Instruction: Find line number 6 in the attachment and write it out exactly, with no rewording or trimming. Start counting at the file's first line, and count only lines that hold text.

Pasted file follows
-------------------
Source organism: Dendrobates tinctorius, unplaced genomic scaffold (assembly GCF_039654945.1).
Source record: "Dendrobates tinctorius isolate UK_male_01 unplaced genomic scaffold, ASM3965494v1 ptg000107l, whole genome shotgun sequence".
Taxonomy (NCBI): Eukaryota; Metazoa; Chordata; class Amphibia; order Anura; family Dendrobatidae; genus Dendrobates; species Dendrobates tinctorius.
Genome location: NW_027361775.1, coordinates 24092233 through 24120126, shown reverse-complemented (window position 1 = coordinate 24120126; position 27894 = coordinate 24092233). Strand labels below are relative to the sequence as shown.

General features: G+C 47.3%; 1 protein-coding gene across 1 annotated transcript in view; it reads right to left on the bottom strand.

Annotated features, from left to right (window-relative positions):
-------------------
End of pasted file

Annotated features, from left to right (window-relative positions):